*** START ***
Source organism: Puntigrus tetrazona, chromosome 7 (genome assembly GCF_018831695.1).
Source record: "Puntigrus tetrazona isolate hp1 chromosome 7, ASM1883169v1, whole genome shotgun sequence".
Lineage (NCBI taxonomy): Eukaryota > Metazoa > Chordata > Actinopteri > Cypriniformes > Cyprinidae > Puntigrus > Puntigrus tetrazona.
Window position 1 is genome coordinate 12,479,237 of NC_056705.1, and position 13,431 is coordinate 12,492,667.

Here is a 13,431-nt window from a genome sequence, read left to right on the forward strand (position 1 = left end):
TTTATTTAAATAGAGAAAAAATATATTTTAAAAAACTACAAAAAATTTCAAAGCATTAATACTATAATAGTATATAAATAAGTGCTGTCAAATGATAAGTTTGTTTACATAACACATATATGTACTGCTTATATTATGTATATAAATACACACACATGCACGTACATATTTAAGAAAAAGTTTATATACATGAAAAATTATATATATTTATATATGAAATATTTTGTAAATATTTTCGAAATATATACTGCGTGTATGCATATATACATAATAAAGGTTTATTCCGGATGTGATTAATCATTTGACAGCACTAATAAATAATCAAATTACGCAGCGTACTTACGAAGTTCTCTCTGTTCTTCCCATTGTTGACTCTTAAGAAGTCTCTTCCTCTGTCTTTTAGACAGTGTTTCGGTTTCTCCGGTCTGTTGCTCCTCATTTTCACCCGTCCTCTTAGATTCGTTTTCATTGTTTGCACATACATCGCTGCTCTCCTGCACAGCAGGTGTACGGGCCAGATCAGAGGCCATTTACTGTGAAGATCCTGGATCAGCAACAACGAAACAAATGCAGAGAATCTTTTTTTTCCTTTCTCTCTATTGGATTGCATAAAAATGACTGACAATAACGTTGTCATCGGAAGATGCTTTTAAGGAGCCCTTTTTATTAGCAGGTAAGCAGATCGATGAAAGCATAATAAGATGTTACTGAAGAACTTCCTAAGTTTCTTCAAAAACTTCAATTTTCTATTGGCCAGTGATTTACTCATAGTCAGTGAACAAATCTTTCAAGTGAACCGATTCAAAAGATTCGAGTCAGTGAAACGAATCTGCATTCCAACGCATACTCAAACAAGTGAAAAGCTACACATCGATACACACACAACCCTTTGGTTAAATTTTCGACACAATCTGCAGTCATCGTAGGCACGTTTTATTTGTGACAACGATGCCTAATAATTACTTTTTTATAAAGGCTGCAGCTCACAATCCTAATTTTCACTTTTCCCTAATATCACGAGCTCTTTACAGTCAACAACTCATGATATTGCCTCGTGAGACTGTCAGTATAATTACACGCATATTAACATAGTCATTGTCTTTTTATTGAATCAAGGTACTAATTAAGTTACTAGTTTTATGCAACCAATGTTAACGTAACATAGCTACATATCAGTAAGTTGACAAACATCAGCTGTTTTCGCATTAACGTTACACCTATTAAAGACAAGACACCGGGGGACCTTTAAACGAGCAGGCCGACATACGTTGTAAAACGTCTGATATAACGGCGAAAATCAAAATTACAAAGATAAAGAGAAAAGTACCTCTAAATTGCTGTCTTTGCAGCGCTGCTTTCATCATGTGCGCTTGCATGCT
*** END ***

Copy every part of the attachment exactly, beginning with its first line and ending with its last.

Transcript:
Source organism: Puntigrus tetrazona, chromosome 7 (genome assembly GCF_018831695.1).
Source record: "Puntigrus tetrazona isolate hp1 chromosome 7, ASM1883169v1, whole genome shotgun sequence".
Lineage (NCBI taxonomy): Eukaryota > Metazoa > Chordata > Actinopteri > Cypriniformes > Cyprinidae > Puntigrus > Puntigrus tetrazona.
Window position 1 is genome coordinate 12,479,237 of NC_056705.1, and position 13,431 is coordinate 12,492,667.

Here is a 13,431-nt window from a genome sequence, read left to right on the forward strand (position 1 = left end):
TTTATTTAAATAGAGAAAAAATATATTTTAAAAAACTACAAAAAATTTCAAAGCATTAATACTATAATAGTATATAAATAAGTGCTGTCAAATGATAAGTTTGTTTACATAACACATATATGTACTGCTTATATTATGTATATAAATACACACACATGCACGTACATATTTAAGAAAAAGTTTATATACATGAAAAATTATATATATTTATATATGAAATATTTTGTAAATATTTTCGAAATATATACTGCGTGTATGCATATATACATAATAAAGGTTTATTCCGGATGTGATTAATCATTTGACAGCACTAATAAATAATCAAATTACGCAGCGTACTTACGAAGTTCTCTCTGTTCTTCCCATTGTTGACTCTTAAGAAGTCTCTTCCTCTGTCTTTTAGACAGTGTTTCGGTTTCTCCGGTCTGTTGCTCCTCATTTTCACCCGTCCTCTTAGATTCGTTTTCATTGTTTGCACATACATCGCTGCTCTCCTGCACAGCAGGTGTACGGGCCAGATCAGAGGCCATTTACTGTGAAGATCCTGGATCAGCAACAACGAAACAAATGCAGAGAATCTTTTTTTTCCTTTCTCTCTATTGGATTGCATAAAAATGACTGACAATAACGTTGTCATCGGAAGATGCTTTTAAGGAGCCCTTTTTATTAGCAGGTAAGCAGATCGATGAAAGCATAATAAGATGTTACTGAAGAACTTCCTAAGTTTCTTCAAAAACTTCAATTTTCTATTGGCCAGTGATTTACTCATAGTCAGTGAACAAATCTTTCAAGTGAACCGATTCAAAAGATTCGAGTCAGTGAAACGAATCTGCATTCCAACGCATACTCAAACAAGTGAAAAGCTACACATCGATACACACACAACCCTTTGGTTAAATTTTCGACACAATCTGCAGTCATCGTAGGCACGTTTTATTTGTGACAACGATGCCTAATAATTACTTTTTTATAAAGGCTGCAGCTCACAATCCTAATTTTCACTTTTCCCTAATATCACGAGCTCTTTACAGTCAACAACTCATGATATTGCCTCGTGAGACTGTCAGTATAATTACACGCATATTAACATAGTCATTGTCTTTTTATTGAATCAAGGTACTAATTAAGTTACTAGTTTTATGCAACCAATGTTAACGTAACATAGCTACATATCAGTAAGTTGACAAACATCAGCTGTTTTCGCATTAACGTTACACCTATTAAAGACAAGACACCGGGGGACCTTTAAACGAGCAGGCCGACATACGTTGTAAAACGTCTGATATAACGGCGAAAATCAAAATTACAAAGATAAAGAGAAAAGTACCTCTAAATTGCTGTCTTTGCAGCGCTGCTTTCATCATGTGCGCTTGCATGCT